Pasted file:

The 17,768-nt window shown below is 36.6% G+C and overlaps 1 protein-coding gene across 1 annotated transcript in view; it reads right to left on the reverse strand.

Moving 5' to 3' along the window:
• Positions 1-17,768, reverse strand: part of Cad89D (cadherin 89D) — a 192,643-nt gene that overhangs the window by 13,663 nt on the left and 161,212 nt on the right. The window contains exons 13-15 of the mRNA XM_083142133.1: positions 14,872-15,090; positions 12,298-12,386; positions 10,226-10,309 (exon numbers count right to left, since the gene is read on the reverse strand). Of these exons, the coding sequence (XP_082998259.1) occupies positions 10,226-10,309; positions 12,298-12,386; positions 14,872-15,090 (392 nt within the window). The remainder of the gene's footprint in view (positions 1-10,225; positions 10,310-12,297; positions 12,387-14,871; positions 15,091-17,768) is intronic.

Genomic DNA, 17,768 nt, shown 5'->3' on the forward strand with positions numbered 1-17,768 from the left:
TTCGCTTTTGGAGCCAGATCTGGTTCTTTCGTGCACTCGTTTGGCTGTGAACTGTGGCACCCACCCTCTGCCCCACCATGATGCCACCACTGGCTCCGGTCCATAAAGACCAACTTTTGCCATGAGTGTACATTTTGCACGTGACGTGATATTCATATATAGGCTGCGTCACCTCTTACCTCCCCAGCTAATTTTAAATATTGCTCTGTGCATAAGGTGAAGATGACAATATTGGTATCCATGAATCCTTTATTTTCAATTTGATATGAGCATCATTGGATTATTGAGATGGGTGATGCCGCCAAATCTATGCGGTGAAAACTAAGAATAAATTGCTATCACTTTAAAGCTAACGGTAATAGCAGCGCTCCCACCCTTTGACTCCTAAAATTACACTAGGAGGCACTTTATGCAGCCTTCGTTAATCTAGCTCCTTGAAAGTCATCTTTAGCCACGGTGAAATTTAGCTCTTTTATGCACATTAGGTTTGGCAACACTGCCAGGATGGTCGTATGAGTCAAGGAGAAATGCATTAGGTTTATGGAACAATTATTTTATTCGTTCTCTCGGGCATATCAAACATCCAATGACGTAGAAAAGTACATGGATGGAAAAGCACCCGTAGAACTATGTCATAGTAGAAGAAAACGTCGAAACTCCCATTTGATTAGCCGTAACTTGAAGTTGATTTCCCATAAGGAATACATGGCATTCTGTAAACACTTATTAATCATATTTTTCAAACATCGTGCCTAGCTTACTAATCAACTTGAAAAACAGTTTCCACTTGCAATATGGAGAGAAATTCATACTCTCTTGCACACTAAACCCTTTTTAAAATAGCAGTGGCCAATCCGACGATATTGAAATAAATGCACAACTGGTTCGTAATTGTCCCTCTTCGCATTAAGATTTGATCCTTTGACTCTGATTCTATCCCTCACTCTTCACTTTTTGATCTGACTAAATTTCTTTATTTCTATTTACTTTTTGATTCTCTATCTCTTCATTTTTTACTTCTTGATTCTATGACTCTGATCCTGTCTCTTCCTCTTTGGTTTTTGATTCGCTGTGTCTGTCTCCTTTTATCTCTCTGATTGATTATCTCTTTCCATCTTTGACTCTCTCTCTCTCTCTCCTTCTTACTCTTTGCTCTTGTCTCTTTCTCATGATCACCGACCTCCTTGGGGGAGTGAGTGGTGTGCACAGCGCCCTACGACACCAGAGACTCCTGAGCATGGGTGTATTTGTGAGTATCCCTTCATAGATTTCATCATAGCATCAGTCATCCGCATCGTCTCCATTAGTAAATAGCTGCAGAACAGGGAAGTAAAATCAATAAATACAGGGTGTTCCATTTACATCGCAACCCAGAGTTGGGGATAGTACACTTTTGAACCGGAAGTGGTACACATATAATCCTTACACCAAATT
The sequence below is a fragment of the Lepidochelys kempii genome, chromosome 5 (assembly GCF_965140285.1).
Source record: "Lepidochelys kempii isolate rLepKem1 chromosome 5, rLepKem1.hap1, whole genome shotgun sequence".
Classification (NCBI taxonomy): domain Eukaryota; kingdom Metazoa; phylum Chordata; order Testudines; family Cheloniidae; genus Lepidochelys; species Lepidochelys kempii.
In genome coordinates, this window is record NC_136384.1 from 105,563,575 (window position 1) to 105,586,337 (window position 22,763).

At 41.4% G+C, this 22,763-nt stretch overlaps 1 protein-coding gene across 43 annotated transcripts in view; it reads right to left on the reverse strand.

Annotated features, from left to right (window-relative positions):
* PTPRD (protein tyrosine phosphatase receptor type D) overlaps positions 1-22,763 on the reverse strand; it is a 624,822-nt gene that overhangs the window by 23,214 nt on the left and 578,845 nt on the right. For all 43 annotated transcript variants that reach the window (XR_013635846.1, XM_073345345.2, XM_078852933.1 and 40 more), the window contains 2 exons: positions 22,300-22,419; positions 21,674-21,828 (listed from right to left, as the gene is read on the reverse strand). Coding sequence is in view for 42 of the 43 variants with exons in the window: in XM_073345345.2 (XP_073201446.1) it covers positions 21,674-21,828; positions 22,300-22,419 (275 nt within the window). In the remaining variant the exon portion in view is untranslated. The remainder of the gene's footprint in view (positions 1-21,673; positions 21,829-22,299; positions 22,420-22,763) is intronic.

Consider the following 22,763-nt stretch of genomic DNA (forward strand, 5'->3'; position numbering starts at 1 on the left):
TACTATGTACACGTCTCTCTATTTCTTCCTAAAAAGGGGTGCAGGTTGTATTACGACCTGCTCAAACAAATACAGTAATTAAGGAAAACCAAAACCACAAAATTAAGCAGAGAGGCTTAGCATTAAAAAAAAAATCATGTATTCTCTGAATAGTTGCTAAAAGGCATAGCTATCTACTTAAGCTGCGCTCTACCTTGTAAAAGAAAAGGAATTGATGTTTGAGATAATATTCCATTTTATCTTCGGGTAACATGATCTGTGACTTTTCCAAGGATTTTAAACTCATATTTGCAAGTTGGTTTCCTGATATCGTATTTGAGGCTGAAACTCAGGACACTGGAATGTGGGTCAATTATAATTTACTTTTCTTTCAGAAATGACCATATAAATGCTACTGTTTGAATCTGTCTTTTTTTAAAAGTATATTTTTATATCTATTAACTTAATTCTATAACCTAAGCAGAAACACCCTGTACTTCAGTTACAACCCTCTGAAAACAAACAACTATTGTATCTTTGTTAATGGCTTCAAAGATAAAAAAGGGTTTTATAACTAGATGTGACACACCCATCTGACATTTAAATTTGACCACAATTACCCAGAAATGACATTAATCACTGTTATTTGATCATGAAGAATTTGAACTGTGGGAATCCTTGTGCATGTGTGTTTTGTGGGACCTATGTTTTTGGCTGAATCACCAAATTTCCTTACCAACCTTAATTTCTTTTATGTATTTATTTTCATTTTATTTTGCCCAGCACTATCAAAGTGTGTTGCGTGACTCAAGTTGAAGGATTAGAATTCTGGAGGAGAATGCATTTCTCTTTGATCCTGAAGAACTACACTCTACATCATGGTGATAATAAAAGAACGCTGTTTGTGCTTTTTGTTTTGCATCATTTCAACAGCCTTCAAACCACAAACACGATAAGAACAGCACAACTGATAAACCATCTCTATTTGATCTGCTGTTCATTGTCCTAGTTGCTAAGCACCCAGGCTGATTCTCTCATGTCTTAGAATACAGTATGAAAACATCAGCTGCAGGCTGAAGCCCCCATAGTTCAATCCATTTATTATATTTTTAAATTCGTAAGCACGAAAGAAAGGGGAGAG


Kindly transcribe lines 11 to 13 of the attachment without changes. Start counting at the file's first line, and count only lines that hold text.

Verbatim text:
Annotated features, from left to right (window-relative positions):
* PTPRD (protein tyrosine phosphatase receptor type D) overlaps positions 1-22,763 on the reverse strand; it is a 624,822-nt gene that overhangs the window by 23,214 nt on the left and 578,845 nt on the right. For all 43 annotated transcript variants that reach the window (XR_013635846.1, XM_073345345.2, XM_078852933.1 and 40 more), the window contains 2 exons: positions 22,300-22,419; positions 21,674-21,828 (listed from right to left, as the gene is read on the reverse strand). Coding sequence is in view for 42 of the 43 variants with exons in the window: in XM_073345345.2 (XP_073201446.1) it covers positions 21,674-21,828; positions 22,300-22,419 (275 nt within the window). In the remaining variant the exon portion in view is untranslated. The remainder of the gene's footprint in view (positions 1-21,673; positions 21,829-22,299; positions 22,420-22,763) is intronic.

Consider the following 22,763-nt stretch of genomic DNA (forward strand, 5'->3'; position numbering starts at 1 on the left):